I have been asked many times if it is true that when you lose one sense that your other senses are stronger. I reply that it isn't that the other senses automatically become stronger, but that you depend on them more, and so you pay closer attention. My hearing, and sense of touch in particular are how I "see." I have become quite independent, but I know my limits. When I lost my sight, and said that prayer of acceptance asking God to help me to move on with my life, and to use this for his purposes, he answered that prayer.
While God did help me regain my independence, I also had to acknowledge my limits, and to pay more attention to his promptings, and that is another way I "see."
Last Sunday at Mass, one sentence in the homily really stood out to me. "The medicine for hope is purposes from our pain."
I have been writing about personal events in my life, and "God moments," in this column. It isn't that I want to bring attention to myself; I'm much more comfortable staying in the background. Rather, I only want to shine a light on the blessings I have received through these situations. Not that I always see what the Lord is doing while I am in the middle of these things; it is when I get to the end of each road God and I travel that I look back and see what the Lord wanted me to learn.
These events are spaced out in my life. By sharing them, though, I don't want to seem like one of those movies where every amazing thing that has happened in my lifetime is shown in a 2-reel film, making me look like "super blind woman." I hope to see the positives in life, and try to glean what I can from the harder times, because that is how I can make sense of them.
I have been wondering lately what I would have said in these columns had I been writing this when I was losing my sight, or in the middle of any of the other difficult experiences I have been through. It is only while writing about these events now, on the other side of them, that I can write with perspective. In the middle of situations, all I usually see is that moment, like anyone else.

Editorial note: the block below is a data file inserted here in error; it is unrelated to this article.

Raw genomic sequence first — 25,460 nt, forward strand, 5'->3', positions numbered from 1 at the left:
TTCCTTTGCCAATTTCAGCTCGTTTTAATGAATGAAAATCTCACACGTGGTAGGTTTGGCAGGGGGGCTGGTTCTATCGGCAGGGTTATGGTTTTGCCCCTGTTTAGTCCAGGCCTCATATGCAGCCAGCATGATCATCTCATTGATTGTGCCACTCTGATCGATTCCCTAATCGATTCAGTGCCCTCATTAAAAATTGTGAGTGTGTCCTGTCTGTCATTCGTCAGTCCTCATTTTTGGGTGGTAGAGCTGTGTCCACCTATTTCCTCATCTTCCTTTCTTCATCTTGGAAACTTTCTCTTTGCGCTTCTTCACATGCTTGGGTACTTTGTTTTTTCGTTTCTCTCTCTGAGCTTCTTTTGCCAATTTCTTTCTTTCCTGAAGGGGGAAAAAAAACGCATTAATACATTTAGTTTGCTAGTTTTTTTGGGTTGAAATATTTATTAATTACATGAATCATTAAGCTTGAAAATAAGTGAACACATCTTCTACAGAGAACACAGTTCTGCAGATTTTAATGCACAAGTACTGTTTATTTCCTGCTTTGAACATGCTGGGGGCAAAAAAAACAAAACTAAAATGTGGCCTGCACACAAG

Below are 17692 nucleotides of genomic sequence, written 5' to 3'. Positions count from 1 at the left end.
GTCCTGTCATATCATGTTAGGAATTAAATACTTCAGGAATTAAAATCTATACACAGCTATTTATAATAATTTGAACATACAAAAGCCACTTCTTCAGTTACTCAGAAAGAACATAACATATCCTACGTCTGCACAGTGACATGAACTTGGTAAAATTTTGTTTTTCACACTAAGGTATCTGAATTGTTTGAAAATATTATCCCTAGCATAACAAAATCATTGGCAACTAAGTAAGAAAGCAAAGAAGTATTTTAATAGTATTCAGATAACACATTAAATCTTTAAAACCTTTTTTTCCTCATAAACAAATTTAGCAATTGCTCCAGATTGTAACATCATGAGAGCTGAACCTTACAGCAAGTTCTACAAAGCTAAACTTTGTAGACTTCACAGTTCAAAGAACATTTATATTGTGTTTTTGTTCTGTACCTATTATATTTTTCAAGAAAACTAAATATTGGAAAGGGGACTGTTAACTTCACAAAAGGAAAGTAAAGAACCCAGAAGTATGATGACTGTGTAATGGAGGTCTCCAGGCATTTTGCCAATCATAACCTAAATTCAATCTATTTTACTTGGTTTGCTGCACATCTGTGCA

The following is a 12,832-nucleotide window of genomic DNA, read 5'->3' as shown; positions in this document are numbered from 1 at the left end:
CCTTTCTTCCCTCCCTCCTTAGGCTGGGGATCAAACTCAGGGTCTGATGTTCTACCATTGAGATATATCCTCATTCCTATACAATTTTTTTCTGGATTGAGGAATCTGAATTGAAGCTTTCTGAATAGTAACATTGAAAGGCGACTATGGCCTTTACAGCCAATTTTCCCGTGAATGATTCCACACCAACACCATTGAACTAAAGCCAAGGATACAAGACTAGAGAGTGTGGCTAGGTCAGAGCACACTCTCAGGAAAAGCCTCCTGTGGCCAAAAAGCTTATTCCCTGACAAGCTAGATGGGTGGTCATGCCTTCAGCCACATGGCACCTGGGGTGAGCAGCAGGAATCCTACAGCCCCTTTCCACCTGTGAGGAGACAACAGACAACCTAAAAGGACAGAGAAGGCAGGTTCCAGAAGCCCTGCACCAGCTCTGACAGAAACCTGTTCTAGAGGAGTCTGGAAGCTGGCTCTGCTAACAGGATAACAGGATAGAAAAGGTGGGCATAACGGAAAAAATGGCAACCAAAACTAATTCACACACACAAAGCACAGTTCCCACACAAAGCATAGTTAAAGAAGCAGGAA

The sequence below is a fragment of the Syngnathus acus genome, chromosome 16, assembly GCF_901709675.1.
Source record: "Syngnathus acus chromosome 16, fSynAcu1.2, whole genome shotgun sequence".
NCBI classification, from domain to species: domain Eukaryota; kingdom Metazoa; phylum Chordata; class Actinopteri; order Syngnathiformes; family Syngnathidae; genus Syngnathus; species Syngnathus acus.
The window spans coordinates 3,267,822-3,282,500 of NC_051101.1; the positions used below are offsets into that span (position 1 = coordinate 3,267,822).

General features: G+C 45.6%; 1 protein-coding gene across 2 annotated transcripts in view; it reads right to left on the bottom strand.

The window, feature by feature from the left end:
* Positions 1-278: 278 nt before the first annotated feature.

I often feel like Jacob struggling with the "Angel of the Lord." (Gen. 32:24-32) We don't know the end of the story yet, and it isn't easy.
Once I was approached in the grocery store by a woman while I was with my guide dog, minding my own business and selecting produce. She said, "Do you believe in God? If you have strong enough faith, the Lord can heal you."
To be honest, I was annoyed. I gritted my teeth and smiled, keeping my feelings to myself. She wasn't the first person to come up to me that way. I told her that I did have faith that the Lord could heal me, and he already had. I explained that God healed me emotionally -- inside -- and that this was more important than the physical.
She saw that she was getting nowhere, so she finally said that she would pray for me. I thanked her, and told her "I'll pray for you, too!" I felt sorry for this lady, because if she or a loved one of hers faced a serious problem -- as we all do—would she think that it was because she lacked faith?
Perhaps later, when a difficulty arises for her, she will remember that quick moment when our paths crossed, and what I said. Only God knows. St. Paul asked the Lord to take the "thorn from his flesh." God's answer was, "...My grace is sufficient for you, for my power is made perfect in weakness" (2 Cor. 12: 9).
Sometimes our challenges are meant for a greater purpose in our lives, or they are meant to be used by the Lord to better help others, if only we keep our thorn with real acceptance.
This has been true in my own life. If I had not lost my sight, would my faith be the same? I would probably still be depending on myself more than trusting in my "sighted guide." God doesn't cause these things to happen; they are just an allowed part of life.
I don't want to give the impression that I have it all together. I have taken my hand off His arm more than a few times, and when I (figuratively or literally) run into a wall, stumble, or hit a closed door, I think, "that was pretty dumb." He allows me to do that because of my free will, but He is always close by to pick me up, wash off my scrapes, and bandage my soul when I turn back. From these moments of stubborn independence, I learn my limits, and I reach out to Him, to take His arm again and continue on the road.
It's humbling, and that is a good thing; humility is a blessing in itself, and a kind of healer. Jesus is the Divine Healer. If we choose to, we can allow God to use difficult times in our lives to be "medicine for hope and to give purposes from our pain."
3/4/2011 5:00:00 AM